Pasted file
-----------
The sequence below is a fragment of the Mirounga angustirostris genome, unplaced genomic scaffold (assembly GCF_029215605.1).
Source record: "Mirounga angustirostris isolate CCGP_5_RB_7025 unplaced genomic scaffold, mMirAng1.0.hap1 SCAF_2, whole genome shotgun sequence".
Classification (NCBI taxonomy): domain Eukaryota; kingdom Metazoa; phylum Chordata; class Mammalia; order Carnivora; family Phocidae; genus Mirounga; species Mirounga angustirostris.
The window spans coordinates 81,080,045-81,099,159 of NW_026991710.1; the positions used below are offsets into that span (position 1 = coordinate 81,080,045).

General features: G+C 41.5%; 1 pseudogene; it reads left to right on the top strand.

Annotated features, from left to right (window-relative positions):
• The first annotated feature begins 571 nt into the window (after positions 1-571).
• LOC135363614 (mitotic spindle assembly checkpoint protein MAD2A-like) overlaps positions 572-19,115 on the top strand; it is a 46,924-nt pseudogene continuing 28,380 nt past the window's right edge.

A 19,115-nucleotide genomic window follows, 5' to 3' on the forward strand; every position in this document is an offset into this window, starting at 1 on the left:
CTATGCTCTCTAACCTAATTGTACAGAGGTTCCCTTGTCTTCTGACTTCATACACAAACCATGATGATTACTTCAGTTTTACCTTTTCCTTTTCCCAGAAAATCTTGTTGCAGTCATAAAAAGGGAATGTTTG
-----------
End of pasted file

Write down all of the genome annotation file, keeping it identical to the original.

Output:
The sequence below is a fragment of the Mirounga angustirostris genome, unplaced genomic scaffold (assembly GCF_029215605.1).
Source record: "Mirounga angustirostris isolate CCGP_5_RB_7025 unplaced genomic scaffold, mMirAng1.0.hap1 SCAF_2, whole genome shotgun sequence".
Classification (NCBI taxonomy): domain Eukaryota; kingdom Metazoa; phylum Chordata; class Mammalia; order Carnivora; family Phocidae; genus Mirounga; species Mirounga angustirostris.
The window spans coordinates 81,080,045-81,099,159 of NW_026991710.1; the positions used below are offsets into that span (position 1 = coordinate 81,080,045).

General features: G+C 41.5%; 1 pseudogene; it reads left to right on the top strand.

Annotated features, from left to right (window-relative positions):
• The first annotated feature begins 571 nt into the window (after positions 1-571).
• LOC135363614 (mitotic spindle assembly checkpoint protein MAD2A-like) overlaps positions 572-19,115 on the top strand; it is a 46,924-nt pseudogene continuing 28,380 nt past the window's right edge.

A 19,115-nucleotide genomic window follows, 5' to 3' on the forward strand; every position in this document is an offset into this window, starting at 1 on the left:
CTATGCTCTCTAACCTAATTGTACAGAGGTTCCCTTGTCTTCTGACTTCATACACAAACCATGATGATTACTTCAGTTTTACCTTTTCCTTTTCCCAGAAAATCTTGTTGCAGTCATAAAAAGGGAATGTTTG